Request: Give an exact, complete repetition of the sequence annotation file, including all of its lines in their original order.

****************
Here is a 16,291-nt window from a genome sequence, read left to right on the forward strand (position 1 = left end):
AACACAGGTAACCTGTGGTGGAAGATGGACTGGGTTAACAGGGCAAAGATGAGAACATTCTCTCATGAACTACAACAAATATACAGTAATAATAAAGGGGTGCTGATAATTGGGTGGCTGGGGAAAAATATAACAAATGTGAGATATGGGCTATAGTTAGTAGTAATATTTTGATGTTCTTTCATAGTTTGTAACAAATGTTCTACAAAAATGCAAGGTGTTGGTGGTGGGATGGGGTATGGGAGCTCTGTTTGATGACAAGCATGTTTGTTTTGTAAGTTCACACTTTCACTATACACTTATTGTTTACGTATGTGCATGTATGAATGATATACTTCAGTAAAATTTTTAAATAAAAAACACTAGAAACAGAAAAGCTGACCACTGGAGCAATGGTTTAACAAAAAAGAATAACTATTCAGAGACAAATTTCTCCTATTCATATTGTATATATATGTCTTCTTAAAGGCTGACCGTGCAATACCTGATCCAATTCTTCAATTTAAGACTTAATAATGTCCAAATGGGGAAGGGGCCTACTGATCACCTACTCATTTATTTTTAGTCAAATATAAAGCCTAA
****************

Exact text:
Here is a 16,291-nt window from a genome sequence, read left to right on the forward strand (position 1 = left end):
AACACAGGTAACCTGTGGTGGAAGATGGACTGGGTTAACAGGGCAAAGATGAGAACATTCTCTCATGAACTACAACAAATATACAGTAATAATAAAGGGGTGCTGATAATTGGGTGGCTGGGGAAAAATATAACAAATGTGAGATATGGGCTATAGTTAGTAGTAATATTTTGATGTTCTTTCATAGTTTGTAACAAATGTTCTACAAAAATGCAAGGTGTTGGTGGTGGGATGGGGTATGGGAGCTCTGTTTGATGACAAGCATGTTTGTTTTGTAAGTTCACACTTTCACTATACACTTATTGTTTACGTATGTGCATGTATGAATGATATACTTCAGTAAAATTTTTAAATAAAAAACACTAGAAACAGAAAAGCTGACCACTGGAGCAATGGTTTAACAAAAAAGAATAACTATTCAGAGACAAATTTCTCCTATTCATATTGTATATATATGTCTTCTTAAAGGCTGACCGTGCAATACCTGATCCAATTCTTCAATTTAAGACTTAATAATGTCCAAATGGGGAAGGGGCCTACTGATCACCTACTCATTTATTTTTAGTCAAATATAAAGCCTAA